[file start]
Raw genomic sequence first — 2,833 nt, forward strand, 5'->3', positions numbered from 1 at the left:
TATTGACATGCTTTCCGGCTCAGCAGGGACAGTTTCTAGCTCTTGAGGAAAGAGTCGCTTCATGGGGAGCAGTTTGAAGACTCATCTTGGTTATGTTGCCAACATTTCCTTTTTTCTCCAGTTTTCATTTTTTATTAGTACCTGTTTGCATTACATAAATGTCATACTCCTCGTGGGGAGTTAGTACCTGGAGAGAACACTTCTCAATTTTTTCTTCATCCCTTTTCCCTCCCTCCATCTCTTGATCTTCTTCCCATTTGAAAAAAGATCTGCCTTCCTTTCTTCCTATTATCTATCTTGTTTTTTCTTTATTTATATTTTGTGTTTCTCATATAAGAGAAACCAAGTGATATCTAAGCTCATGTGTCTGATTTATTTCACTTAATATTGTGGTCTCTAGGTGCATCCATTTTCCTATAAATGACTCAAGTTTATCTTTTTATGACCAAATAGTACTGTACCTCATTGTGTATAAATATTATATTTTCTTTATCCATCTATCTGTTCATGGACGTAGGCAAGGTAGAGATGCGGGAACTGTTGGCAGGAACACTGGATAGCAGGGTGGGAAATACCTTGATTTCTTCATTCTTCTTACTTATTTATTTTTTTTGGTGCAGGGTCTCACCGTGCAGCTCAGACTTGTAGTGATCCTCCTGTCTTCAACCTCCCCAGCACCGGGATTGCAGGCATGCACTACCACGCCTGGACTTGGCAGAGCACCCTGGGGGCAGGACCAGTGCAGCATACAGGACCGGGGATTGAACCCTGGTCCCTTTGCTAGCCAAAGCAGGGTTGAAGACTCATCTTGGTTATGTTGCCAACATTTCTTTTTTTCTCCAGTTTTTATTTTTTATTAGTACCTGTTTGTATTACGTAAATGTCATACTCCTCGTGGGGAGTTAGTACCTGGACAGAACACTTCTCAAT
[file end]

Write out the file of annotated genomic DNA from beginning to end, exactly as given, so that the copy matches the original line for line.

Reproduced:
Raw genomic sequence first — 2,833 nt, forward strand, 5'->3', positions numbered from 1 at the left:
TATTGACATGCTTTCCGGCTCAGCAGGGACAGTTTCTAGCTCTTGAGGAAAGAGTCGCTTCATGGGGAGCAGTTTGAAGACTCATCTTGGTTATGTTGCCAACATTTCCTTTTTTCTCCAGTTTTCATTTTTTATTAGTACCTGTTTGCATTACATAAATGTCATACTCCTCGTGGGGAGTTAGTACCTGGAGAGAACACTTCTCAATTTTTTCTTCATCCCTTTTCCCTCCCTCCATCTCTTGATCTTCTTCCCATTTGAAAAAAGATCTGCCTTCCTTTCTTCCTATTATCTATCTTGTTTTTTCTTTATTTATATTTTGTGTTTCTCATATAAGAGAAACCAAGTGATATCTAAGCTCATGTGTCTGATTTATTTCACTTAATATTGTGGTCTCTAGGTGCATCCATTTTCCTATAAATGACTCAAGTTTATCTTTTTATGACCAAATAGTACTGTACCTCATTGTGTATAAATATTATATTTTCTTTATCCATCTATCTGTTCATGGACGTAGGCAAGGTAGAGATGCGGGAACTGTTGGCAGGAACACTGGATAGCAGGGTGGGAAATACCTTGATTTCTTCATTCTTCTTACTTATTTATTTTTTTTGGTGCAGGGTCTCACCGTGCAGCTCAGACTTGTAGTGATCCTCCTGTCTTCAACCTCCCCAGCACCGGGATTGCAGGCATGCACTACCACGCCTGGACTTGGCAGAGCACCCTGGGGGCAGGACCAGTGCAGCATACAGGACCGGGGATTGAACCCTGGTCCCTTTGCTAGCCAAAGCAGGGTTGAAGACTCATCTTGGTTATGTTGCCAACATTTCTTTTTTTCTCCAGTTTTTATTTTTTATTAGTACCTGTTTGTATTACGTAAATGTCATACTCCTCGTGGGGAGTTAGTACCTGGACAGAACACTTCTCAAT